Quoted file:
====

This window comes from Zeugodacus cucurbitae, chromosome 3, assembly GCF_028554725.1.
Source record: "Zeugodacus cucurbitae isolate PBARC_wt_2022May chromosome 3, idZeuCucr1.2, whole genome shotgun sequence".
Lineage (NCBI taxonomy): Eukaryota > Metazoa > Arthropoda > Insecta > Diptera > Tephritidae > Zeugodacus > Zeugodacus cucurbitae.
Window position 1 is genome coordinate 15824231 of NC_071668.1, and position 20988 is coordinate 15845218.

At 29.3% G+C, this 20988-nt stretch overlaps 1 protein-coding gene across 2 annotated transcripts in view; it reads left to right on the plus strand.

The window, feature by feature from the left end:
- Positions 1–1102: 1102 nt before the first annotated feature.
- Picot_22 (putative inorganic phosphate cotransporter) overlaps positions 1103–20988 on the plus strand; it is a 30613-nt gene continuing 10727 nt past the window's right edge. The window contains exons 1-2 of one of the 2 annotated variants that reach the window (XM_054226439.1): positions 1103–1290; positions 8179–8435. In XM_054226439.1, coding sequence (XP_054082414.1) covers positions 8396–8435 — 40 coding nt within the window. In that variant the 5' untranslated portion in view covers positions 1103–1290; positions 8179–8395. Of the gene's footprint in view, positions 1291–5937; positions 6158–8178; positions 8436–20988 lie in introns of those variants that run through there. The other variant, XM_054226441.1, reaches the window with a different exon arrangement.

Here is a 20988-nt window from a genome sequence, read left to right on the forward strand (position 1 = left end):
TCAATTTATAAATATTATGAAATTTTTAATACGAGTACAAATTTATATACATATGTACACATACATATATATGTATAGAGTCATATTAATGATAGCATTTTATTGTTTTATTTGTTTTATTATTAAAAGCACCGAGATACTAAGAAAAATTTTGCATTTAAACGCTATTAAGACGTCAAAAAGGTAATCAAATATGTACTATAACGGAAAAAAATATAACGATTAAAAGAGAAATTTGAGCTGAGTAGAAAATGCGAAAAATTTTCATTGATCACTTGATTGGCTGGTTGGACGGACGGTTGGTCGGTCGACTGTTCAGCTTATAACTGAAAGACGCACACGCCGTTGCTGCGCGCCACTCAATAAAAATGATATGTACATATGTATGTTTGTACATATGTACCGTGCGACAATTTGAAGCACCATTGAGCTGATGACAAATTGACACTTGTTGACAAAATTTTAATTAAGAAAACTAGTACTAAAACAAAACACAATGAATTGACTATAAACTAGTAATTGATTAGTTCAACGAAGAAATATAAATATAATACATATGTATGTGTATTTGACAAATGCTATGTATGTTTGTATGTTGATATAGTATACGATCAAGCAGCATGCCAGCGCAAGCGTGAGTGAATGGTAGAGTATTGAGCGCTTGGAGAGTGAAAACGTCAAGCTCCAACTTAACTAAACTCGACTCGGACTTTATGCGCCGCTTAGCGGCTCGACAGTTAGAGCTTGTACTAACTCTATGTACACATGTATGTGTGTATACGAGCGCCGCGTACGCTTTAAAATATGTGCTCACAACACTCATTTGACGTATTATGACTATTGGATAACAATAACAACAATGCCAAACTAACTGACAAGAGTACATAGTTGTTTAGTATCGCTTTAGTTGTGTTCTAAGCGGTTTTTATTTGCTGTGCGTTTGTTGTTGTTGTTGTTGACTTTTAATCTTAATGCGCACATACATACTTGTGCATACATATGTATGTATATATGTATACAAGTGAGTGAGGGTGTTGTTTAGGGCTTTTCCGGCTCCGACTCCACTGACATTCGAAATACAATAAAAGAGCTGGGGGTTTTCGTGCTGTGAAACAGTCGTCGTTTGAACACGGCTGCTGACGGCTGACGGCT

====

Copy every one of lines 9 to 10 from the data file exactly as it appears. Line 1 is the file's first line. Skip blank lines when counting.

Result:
Here is a 20988-nt window from a genome sequence, read left to right on the forward strand (position 1 = left end):
TCAATTTATAAATATTATGAAATTTTTAATACGAGTACAAATTTATATACATATGTACACATACATATATATGTATAGAGTCATATTAATGATAGCATTTTATTGTTTTATTTGTTTTATTATTAAAAGCACCGAGATACTAAGAAAAATTTTGCATTTAAACGCTATTAAGACGTCAAAAAGGTAATCAAATATGTACTATAACGGAAAAAAATATAACGATTAAAAGAGAAATTTGAGCTGAGTAGAAAATGCGAAAAATTTTCATTGATCACTTGATTGGCTGGTTGGACGGACGGTTGGTCGGTCGACTGTTCAGCTTATAACTGAAAGACGCACACGCCGTTGCTGCGCGCCACTCAATAAAAATGATATGTACATATGTATGTTTGTACATATGTACCGTGCGACAATTTGAAGCACCATTGAGCTGATGACAAATTGACACTTGTTGACAAAATTTTAATTAAGAAAACTAGTACTAAAACAAAACACAATGAATTGACTATAAACTAGTAATTGATTAGTTCAACGAAGAAATATAAATATAATACATATGTATGTGTATTTGACAAATGCTATGTATGTTTGTATGTTGATATAGTATACGATCAAGCAGCATGCCAGCGCAAGCGTGAGTGAATGGTAGAGTATTGAGCGCTTGGAGAGTGAAAACGTCAAGCTCCAACTTAACTAAACTCGACTCGGACTTTATGCGCCGCTTAGCGGCTCGACAGTTAGAGCTTGTACTAACTCTATGTACACATGTATGTGTGTATACGAGCGCCGCGTACGCTTTAAAATATGTGCTCACAACACTCATTTGACGTATTATGACTATTGGATAACAATAACAACAATGCCAAACTAACTGACAAGAGTACATAGTTGTTTAGTATCGCTTTAGTTGTGTTCTAAGCGGTTTTTATTTGCTGTGCGTTTGTTGTTGTTGTTGTTGACTTTTAATCTTAATGCGCACATACATACTTGTGCATACATATGTATGTATATATGTATACAAGTGAGTGAGGGTGTTGTTTAGGGCTTTTCCGGCTCCGACTCCACTGACATTCGAAATACAATAAAAGAGCTGGGGGTTTTCGTGCTGTGAAACAGTCGTCGTTTGAACACGGCTGCTGACGGCTGACGGCT